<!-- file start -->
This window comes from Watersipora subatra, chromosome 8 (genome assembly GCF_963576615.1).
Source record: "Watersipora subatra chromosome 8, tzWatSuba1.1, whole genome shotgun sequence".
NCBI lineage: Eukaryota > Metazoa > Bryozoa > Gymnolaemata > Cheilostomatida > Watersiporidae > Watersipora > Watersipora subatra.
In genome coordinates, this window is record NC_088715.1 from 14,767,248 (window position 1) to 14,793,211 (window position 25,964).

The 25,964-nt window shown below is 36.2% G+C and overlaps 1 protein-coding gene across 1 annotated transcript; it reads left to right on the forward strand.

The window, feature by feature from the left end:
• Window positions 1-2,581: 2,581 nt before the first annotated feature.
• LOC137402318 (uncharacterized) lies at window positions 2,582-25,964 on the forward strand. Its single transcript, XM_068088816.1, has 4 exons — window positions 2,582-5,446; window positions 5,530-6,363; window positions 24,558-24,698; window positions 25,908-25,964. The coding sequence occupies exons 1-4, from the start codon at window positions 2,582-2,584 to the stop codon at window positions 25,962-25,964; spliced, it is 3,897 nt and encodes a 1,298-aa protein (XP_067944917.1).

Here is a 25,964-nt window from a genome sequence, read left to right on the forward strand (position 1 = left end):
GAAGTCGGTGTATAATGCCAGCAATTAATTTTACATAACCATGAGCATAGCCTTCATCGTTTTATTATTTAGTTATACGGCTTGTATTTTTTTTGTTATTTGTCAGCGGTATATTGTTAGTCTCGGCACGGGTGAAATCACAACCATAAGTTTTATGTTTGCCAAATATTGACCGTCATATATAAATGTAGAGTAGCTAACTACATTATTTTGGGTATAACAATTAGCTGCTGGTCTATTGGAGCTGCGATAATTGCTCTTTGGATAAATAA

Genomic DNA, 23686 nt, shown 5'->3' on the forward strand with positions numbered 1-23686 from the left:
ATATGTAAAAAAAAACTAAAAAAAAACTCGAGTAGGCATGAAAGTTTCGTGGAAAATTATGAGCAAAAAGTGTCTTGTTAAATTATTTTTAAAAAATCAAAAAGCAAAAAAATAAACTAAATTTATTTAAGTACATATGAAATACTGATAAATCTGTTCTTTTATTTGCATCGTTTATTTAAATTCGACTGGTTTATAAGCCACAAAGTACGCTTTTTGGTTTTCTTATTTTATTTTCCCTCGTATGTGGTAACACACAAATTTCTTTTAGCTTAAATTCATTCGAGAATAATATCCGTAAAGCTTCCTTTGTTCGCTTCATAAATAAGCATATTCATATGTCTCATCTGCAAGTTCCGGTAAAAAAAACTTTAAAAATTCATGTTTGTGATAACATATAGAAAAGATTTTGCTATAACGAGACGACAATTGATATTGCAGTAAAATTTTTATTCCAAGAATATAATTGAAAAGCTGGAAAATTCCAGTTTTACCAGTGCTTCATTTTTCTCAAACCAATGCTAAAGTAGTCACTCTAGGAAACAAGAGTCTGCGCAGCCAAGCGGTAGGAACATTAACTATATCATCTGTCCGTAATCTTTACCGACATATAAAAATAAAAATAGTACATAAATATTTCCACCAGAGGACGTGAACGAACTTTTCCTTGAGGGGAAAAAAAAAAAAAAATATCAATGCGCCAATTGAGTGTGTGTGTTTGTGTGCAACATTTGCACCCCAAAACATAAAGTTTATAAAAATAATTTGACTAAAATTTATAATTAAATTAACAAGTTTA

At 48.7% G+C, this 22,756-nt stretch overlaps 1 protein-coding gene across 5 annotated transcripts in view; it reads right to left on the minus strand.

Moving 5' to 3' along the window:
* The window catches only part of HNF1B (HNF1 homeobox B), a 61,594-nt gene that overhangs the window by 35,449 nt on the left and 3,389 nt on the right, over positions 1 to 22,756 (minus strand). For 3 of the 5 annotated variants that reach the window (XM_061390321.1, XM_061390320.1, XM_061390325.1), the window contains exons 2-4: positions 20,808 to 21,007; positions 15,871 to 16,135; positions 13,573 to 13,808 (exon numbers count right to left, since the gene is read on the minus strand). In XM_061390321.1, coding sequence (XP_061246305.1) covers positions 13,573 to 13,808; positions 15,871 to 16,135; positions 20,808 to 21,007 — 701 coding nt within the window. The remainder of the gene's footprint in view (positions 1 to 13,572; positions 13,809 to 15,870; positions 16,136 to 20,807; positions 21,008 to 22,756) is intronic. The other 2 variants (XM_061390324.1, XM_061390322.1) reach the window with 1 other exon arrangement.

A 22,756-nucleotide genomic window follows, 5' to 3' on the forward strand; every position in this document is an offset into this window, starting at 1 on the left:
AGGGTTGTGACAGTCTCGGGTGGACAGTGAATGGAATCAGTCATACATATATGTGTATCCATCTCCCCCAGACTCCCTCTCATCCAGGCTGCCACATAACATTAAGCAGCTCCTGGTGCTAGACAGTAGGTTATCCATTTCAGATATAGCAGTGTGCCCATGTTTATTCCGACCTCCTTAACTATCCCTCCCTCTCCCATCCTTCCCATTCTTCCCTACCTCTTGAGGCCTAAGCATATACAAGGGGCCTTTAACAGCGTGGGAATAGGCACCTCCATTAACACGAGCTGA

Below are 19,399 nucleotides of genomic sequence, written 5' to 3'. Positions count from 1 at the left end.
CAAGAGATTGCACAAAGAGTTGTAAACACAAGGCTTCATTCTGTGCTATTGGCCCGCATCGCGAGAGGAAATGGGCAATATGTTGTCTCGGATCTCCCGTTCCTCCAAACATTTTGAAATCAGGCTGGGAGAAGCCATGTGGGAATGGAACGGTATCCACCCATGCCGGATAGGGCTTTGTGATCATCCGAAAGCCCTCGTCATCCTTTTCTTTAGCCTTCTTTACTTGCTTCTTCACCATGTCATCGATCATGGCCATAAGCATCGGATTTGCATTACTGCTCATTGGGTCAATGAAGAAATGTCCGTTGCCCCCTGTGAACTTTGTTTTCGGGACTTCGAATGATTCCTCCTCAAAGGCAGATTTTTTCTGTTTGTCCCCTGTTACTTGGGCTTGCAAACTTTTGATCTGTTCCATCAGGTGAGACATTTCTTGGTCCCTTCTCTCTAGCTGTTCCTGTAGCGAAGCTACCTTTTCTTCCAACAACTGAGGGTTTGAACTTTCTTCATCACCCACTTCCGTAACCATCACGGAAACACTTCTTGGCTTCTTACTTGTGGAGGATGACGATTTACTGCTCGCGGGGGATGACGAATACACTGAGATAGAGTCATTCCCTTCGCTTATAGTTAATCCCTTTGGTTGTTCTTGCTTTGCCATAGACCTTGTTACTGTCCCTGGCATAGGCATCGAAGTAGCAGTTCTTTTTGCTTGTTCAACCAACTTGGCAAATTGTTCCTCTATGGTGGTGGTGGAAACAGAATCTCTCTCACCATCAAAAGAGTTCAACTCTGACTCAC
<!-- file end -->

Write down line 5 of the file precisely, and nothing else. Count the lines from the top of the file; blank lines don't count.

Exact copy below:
The 25,964-nt window shown below is 36.2% G+C and overlaps 1 protein-coding gene across 1 annotated transcript; it reads left to right on the forward strand.